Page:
Mercury's surface in "enhanced color," a color scheme created to emphasize color differences. This is not what Mercury would look like to the human eye, but by applying mathematical analysis to images, color differences can be accentuated beyond those visible to a person.
Mount Rushmore National Memorial under construction.
The workers had to endure conditions that varied from blazing hot to bitterly cold and windy. Each day they climbed 700 stairs to the top of the mountain to punch-in on the time clock. Then 3/8 inch thick steel cables lowered them over the front of the 500-foot face of the mountain in a "bosun chair." Despite the dangers, no one was killed during the project.
Otters in Glacier Bay National Park and Preserve, Alaska.
The sea otter population of Glacier Bay has increased dramatically in the past 20 years. Ecologists consider sea otters a keystone species here. Otters consume vast quantities of clams, urchins, crabs, and other invertebrates and their presence creates ripples through the ecosystem. NPS photo.
Every day someone like you becomes a wildland wildfire fighter, a teacher, a trail-builder, a museum curator, or a park ranger. Discover your opportunities in national parks. Come to play. Come to learn. Come to serve. Develop your environmental leadership skills. Find a job. Be the next generation to preserve and protect these great places.
With more than 80% of Americans living in urban areas, urban parks are more important than ever. The father of American landscape architecture, Frederick Law Olmsted, said of urban parks:
It is one great purpose of the Park to supply to the hundreds of thousands of tired workers, who have no opportunity to spend their summers in the country, a specimen of God's handiwork that shall be to them, inexpensively, what a month or two in the White Mountains or the Adirondacks is, at great cost, to those in easier circumstances.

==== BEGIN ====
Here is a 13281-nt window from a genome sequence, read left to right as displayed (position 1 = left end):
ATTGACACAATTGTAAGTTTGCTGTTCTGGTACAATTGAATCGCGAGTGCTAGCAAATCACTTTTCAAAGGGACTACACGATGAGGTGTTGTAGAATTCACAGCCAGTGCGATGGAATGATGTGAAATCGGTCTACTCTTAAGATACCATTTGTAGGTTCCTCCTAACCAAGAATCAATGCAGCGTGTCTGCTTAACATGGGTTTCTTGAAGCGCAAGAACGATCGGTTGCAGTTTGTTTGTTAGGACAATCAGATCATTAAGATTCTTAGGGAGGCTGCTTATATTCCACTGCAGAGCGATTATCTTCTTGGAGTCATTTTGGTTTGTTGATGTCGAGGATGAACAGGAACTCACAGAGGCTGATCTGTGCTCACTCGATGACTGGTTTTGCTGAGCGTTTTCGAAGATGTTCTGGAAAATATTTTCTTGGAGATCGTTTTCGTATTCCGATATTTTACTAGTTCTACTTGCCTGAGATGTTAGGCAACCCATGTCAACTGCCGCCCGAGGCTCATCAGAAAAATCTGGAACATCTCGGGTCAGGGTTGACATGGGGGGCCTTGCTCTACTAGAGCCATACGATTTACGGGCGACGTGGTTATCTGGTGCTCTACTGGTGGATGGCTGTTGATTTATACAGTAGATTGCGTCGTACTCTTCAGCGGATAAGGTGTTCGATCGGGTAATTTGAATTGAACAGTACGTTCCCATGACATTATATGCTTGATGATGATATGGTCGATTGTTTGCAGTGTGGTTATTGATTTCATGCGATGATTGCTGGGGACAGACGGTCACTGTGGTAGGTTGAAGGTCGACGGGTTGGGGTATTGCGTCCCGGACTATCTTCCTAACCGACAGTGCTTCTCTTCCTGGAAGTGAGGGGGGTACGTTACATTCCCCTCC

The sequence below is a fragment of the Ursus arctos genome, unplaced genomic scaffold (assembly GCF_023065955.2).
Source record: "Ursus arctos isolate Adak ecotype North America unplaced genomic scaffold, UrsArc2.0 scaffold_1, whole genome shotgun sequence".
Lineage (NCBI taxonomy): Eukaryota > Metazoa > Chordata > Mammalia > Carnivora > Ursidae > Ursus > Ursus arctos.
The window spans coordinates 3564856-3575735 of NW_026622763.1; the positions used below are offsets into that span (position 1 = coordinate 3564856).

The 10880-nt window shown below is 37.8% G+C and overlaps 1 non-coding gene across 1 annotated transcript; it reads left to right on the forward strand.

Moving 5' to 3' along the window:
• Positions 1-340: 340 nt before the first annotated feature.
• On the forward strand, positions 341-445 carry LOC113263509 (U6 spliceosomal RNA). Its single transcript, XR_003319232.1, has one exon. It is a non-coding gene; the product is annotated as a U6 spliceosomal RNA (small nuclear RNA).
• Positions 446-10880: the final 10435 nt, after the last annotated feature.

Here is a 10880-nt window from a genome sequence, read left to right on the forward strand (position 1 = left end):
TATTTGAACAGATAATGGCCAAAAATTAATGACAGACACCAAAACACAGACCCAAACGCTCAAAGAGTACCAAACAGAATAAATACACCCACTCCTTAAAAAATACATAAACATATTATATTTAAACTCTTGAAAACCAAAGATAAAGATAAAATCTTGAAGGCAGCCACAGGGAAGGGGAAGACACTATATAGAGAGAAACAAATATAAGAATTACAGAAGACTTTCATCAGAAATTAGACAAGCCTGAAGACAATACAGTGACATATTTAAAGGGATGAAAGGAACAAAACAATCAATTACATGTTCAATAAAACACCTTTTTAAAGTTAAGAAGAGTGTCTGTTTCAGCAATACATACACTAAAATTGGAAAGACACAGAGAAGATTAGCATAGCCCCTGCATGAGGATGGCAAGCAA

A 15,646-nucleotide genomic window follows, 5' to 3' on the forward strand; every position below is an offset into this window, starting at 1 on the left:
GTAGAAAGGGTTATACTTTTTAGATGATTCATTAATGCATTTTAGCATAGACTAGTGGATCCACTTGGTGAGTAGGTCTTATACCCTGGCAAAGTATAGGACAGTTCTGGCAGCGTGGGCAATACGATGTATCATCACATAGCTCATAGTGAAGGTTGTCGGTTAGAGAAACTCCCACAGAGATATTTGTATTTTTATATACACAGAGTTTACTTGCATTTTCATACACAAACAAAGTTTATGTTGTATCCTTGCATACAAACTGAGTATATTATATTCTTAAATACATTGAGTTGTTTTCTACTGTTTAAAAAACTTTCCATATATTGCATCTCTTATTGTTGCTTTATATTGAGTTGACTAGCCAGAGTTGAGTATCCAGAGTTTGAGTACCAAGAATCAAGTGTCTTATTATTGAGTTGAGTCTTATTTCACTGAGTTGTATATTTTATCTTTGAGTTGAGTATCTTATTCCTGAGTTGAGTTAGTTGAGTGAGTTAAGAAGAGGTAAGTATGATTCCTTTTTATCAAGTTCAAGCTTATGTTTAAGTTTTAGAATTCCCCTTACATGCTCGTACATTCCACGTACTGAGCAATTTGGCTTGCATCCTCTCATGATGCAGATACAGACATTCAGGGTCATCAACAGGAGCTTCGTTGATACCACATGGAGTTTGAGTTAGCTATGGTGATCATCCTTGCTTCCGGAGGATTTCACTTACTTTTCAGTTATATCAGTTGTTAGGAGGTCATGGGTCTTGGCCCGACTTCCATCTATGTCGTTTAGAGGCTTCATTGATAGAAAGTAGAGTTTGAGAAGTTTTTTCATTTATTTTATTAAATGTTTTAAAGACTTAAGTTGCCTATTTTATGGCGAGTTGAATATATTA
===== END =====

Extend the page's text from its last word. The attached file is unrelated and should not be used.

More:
The Land Buy-Back Program for Tribal Nations (Buy-Back Program) is committed toensuring that Indian landowners will receive fair market value for their fractional lands.
With the massive scope of the properties involved (more than 93,500 tracts on approximately 150 reservations), the Buy-Back Program plans to use mass appraisal techniques in which values are assessed simultaneously for many properties within a particular geographic area. This efficient and cost-effective process for valuations will be used to appraise homogenous, non-complex, vacant lands that have comparable land sales available. At the same time, recognizing that data limitations, non-homogeneous property types, and unique characteristics of specific properties may limit the use of mass appraisals, the Buy-Back Program will also employ project appraisals and property-specific appraisals as appropriate.
This strategy has been reviewed by The Appraisal Foundation (TAF), a non-profit, non-partisan organization that has been authorized by Congress to issue national appraisal standards and appraiser qualifications, and has previously provided the Department with guidance regarding valuation methods and techniques.
In addition to its determination that the Department's Valuation Plan, developed by theOffice of Appraisal Services in the Office of the Special Trustee for American Indians,represents a methodologically sound approach to meeting the requirements of the Buy-Back Program, TAF also provided a set of recommendations to further strengthen the program. The Department responded to those recommendations, which have been adopted and incorporated into the Valuation Plan.
In 2015, The Appraisal Foundation reviewed the implementation of the Program's appraisal method, which concluded that appraisals are being conducted appropriately and effectively.